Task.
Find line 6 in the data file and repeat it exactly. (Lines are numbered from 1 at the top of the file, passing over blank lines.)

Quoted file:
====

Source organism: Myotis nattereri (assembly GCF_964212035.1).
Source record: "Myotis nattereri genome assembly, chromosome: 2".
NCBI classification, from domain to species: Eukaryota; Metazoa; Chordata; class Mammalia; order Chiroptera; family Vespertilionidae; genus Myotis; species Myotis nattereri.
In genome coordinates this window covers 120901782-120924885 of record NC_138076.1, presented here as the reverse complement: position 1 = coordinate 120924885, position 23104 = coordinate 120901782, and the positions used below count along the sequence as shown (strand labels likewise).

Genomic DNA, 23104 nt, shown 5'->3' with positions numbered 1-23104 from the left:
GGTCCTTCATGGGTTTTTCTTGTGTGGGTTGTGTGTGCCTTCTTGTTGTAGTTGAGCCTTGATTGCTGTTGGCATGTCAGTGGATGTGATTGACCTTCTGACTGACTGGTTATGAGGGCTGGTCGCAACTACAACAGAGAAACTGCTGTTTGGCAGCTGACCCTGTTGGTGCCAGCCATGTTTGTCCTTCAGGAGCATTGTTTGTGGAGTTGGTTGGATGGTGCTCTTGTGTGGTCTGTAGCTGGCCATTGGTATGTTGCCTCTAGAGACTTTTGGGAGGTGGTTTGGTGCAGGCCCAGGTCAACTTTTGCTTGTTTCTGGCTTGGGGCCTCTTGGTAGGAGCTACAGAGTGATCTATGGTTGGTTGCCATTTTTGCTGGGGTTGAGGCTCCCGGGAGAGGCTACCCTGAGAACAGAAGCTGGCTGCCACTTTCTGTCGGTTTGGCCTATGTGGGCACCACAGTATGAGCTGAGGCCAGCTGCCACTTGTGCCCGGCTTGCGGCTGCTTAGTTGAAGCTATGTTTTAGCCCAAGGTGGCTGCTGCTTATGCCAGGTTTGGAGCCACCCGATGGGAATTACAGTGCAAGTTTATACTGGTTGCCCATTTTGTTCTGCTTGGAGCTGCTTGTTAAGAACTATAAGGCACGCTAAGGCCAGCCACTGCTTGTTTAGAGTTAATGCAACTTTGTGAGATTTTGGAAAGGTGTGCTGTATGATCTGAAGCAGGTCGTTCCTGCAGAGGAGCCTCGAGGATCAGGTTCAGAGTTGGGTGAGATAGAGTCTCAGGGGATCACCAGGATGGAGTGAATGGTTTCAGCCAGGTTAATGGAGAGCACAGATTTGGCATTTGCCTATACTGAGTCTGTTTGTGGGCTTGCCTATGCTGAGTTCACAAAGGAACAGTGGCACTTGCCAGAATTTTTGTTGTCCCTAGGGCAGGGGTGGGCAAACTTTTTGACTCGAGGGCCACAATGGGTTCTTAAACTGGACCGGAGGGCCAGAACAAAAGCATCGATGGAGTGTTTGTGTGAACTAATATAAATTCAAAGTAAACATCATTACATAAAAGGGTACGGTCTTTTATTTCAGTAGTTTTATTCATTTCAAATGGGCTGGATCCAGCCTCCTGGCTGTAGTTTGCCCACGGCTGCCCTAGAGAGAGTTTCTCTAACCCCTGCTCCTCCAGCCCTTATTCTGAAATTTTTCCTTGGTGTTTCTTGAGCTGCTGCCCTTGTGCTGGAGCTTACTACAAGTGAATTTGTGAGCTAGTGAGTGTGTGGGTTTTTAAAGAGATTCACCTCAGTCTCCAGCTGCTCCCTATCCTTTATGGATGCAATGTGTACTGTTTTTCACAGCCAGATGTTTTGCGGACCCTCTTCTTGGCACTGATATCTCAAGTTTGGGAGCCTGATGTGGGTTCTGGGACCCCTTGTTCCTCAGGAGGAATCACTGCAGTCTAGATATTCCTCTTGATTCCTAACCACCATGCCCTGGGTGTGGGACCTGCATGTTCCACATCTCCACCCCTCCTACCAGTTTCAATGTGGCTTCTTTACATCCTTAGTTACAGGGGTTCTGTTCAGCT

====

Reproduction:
GGTCCTTCATGGGTTTTTCTTGTGTGGGTTGTGTGTGCCTTCTTGTTGTAGTTGAGCCTTGATTGCTGTTGGCATGTCAGTGGATGTGATTGACCTTCTGACTGACTGGTTATGAGGGCTGGTCGCAACTACAACAGAGAAACTGCTGTTTGGCAGCTGACCCTGTTGGTGCCAGCCATGTTTGTCCTTCAGGAGCATTGTTTGTGGAGTTGGTTGGATGGTGCTCTTGTGTGGTCTGTAGCTGGCCATTGGTATGTTGCCTCTAGAGACTTTTGGGAGGTGGTTTGGTGCAGGCCCAGGTCAACTTTTGCTTGTTTCTGGCTTGGGGCCTCTTGGTAGGAGCTACAGAGTGATCTATGGTTGGTTGCCATTTTTGCTGGGGTTGAGGCTCCCGGGAGAGGCTACCCTGAGAACAGAAGCTGGCTGCCACTTTCTGTCGGTTTGGCCTATGTGGGCACCACAGTATGAGCTGAGGCCAGCTGCCACTTGTGCCCGGCTTGCGGCTGCTTAGTTGAAGCTATGTTTTAGCCCAAGGTGGCTGCTGCTTATGCCAGGTTTGGAGCCACCCGATGGGAATTACAGTGCAAGTTTATACTGGTTGCCCATTTTGTTCTGCTTGGAGCTGCTTGTTAAGAACTATAAGGCACGCTAAGGCCAGCCACTGCTTGTTTAGAGTTAATGCAACTTTGTGAGATTTTGGAAAGGTGTGCTGTATGATCTGAAGCAGGTCGTTCCTGCAGAGGAGCCTCGAGGATCAGGTTCAGAGTTGGGTGAGATAGAGTCTCAGGGGATCACCAGGATGGAGTGAATGGTTTCAGCCAGGTTAATGGAGAGCACAGATTTGGCATTTGCCTATACTGAGTCTGTTTGTGGGCTTGCCTATGCTGAGTTCACAAAGGAACAGTGGCACTTGCCAGAATTTTTGTTGTCCCTAGGGCAGGGGTGGGCAAACTTTTTGACTCGAGGGCCACAATGGGTTCTTAAACTGGACCGGAGGGCCAGAACAAAAGCATCGATGGAGTGTTTGTGTGAACTAATATAAATTCAAAGTAAACATCATTACATAAAAGGGTACGGTCTTTTATTTCAGTAGTTTTATTCATTTCAAATGGGCTGGATCCAGCCTCCTGGCTGTAGTTTGCCCACGGCTGCCCTAGAGAGAGTTTCTCTAACCCCTGCTCCTCCAGCCCTTATTCTGAAATTTTTCCTTGGTGTTTCTTGAGCTGCTGCCCTTGTGCTGGAGCTTACTACAAGTGAATTTGTGAGCTAGTGAGTGTGTGGGTTTTTAAAGAGATTCACCTCAGTCTCCAGCTGCTCCCTATCCTTTATGGATGCAATGTGTACTGTTTTTCACAGCCAGATGTTTTGCGGACCCTCTTCTTGGCACTGATATCTCAAGTTTGGGAGCCTGATGTGGGTTCTGGGACCCCTTGTTCCTCAGGAGGAATCACTGCAGTCTAGATATTCCTCTTGATTCCTAACCACCATGCCCTGGGTGTGGGACCTGCATGTTCCACATCTCCACCCCTCCTACCAGTTTCAATGTGGCTTCTTTACATCCTTAGTTACAGGGGTTCTGTTCAGCT